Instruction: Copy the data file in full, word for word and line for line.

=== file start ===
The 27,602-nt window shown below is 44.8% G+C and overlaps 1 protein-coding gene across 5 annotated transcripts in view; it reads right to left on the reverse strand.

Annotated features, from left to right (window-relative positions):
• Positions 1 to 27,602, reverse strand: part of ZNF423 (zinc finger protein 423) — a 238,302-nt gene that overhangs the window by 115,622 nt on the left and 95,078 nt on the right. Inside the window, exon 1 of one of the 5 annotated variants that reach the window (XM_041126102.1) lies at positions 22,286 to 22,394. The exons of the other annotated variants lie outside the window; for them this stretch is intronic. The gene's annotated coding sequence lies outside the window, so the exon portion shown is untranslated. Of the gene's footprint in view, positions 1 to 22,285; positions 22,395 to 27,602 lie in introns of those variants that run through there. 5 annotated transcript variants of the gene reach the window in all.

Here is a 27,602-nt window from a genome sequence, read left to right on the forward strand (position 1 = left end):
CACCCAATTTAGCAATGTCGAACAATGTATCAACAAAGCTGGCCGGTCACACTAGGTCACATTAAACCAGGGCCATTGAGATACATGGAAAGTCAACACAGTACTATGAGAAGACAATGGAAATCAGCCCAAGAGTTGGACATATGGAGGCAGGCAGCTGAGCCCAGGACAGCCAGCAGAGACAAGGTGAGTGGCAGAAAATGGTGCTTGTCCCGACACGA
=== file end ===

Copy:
The 27,602-nt window shown below is 44.8% G+C and overlaps 1 protein-coding gene across 5 annotated transcripts in view; it reads right to left on the reverse strand.

Annotated features, from left to right (window-relative positions):
• Positions 1 to 27,602, reverse strand: part of ZNF423 (zinc finger protein 423) — a 238,302-nt gene that overhangs the window by 115,622 nt on the left and 95,078 nt on the right. Inside the window, exon 1 of one of the 5 annotated variants that reach the window (XM_041126102.1) lies at positions 22,286 to 22,394. The exons of the other annotated variants lie outside the window; for them this stretch is intronic. The gene's annotated coding sequence lies outside the window, so the exon portion shown is untranslated. Of the gene's footprint in view, positions 1 to 22,285; positions 22,395 to 27,602 lie in introns of those variants that run through there. 5 annotated transcript variants of the gene reach the window in all.

Here is a 27,602-nt window from a genome sequence, read left to right on the forward strand (position 1 = left end):
CACCCAATTTAGCAATGTCGAACAATGTATCAACAAAGCTGGCCGGTCACACTAGGTCACATTAAACCAGGGCCATTGAGATACATGGAAAGTCAACACAGTACTATGAGAAGACAATGGAAATCAGCCCAAGAGTTGGACATATGGAGGCAGGCAGCTGAGCCCAGGACAGCCAGCAGAGACAAGGTGAGTGGCAGAAAATGGTGCTTGTCCCGACACGA